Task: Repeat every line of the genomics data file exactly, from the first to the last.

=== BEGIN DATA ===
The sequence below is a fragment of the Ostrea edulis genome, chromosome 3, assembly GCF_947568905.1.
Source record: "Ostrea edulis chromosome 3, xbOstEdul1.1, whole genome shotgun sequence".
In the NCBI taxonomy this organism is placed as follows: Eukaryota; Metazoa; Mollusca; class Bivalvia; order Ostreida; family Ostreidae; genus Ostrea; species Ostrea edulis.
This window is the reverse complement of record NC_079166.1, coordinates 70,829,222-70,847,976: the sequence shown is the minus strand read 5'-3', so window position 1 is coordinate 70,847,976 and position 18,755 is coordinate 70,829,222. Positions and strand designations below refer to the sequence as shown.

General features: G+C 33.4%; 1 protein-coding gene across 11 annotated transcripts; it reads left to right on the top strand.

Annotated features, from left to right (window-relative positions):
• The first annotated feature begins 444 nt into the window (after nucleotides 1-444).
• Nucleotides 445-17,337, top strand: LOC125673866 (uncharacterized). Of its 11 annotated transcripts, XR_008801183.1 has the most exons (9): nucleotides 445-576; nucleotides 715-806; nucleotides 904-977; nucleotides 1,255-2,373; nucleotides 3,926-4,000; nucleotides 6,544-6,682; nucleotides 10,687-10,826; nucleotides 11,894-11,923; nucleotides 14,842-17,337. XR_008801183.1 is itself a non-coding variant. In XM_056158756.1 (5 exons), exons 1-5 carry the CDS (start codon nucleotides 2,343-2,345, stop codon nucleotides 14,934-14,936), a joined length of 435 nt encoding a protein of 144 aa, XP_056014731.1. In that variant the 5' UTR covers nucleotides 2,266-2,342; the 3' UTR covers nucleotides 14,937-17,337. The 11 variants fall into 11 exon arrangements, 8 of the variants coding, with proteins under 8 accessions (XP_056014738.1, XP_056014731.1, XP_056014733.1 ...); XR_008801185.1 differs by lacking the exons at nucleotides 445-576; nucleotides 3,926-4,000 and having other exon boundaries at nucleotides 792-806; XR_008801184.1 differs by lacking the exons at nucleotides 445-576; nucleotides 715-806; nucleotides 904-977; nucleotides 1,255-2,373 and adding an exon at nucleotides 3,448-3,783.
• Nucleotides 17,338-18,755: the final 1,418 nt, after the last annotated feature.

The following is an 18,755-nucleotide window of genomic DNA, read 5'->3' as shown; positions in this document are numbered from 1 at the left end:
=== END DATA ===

The sequence below is a fragment of the Ostrea edulis genome, chromosome 3, assembly GCF_947568905.1.
Source record: "Ostrea edulis chromosome 3, xbOstEdul1.1, whole genome shotgun sequence".
In the NCBI taxonomy this organism is placed as follows: Eukaryota; Metazoa; Mollusca; class Bivalvia; order Ostreida; family Ostreidae; genus Ostrea; species Ostrea edulis.
This window is the reverse complement of record NC_079166.1, coordinates 70,829,222-70,847,976: the sequence shown is the minus strand read 5'-3', so window position 1 is coordinate 70,847,976 and position 18,755 is coordinate 70,829,222. Positions and strand designations below refer to the sequence as shown.

General features: G+C 33.4%; 1 protein-coding gene across 11 annotated transcripts; it reads left to right on the top strand.

Annotated features, from left to right (window-relative positions):
• The first annotated feature begins 444 nt into the window (after nucleotides 1-444).
• Nucleotides 445-17,337, top strand: LOC125673866 (uncharacterized). Of its 11 annotated transcripts, XR_008801183.1 has the most exons (9): nucleotides 445-576; nucleotides 715-806; nucleotides 904-977; nucleotides 1,255-2,373; nucleotides 3,926-4,000; nucleotides 6,544-6,682; nucleotides 10,687-10,826; nucleotides 11,894-11,923; nucleotides 14,842-17,337. XR_008801183.1 is itself a non-coding variant. In XM_056158756.1 (5 exons), exons 1-5 carry the CDS (start codon nucleotides 2,343-2,345, stop codon nucleotides 14,934-14,936), a joined length of 435 nt encoding a protein of 144 aa, XP_056014731.1. In that variant the 5' UTR covers nucleotides 2,266-2,342; the 3' UTR covers nucleotides 14,937-17,337. The 11 variants fall into 11 exon arrangements, 8 of the variants coding, with proteins under 8 accessions (XP_056014738.1, XP_056014731.1, XP_056014733.1 ...); XR_008801185.1 differs by lacking the exons at nucleotides 445-576; nucleotides 3,926-4,000 and having other exon boundaries at nucleotides 792-806; XR_008801184.1 differs by lacking the exons at nucleotides 445-576; nucleotides 715-806; nucleotides 904-977; nucleotides 1,255-2,373 and adding an exon at nucleotides 3,448-3,783.
• Nucleotides 17,338-18,755: the final 1,418 nt, after the last annotated feature.

The following is an 18,755-nucleotide window of genomic DNA, read 5'->3' as shown; positions in this document are numbered from 1 at the left end: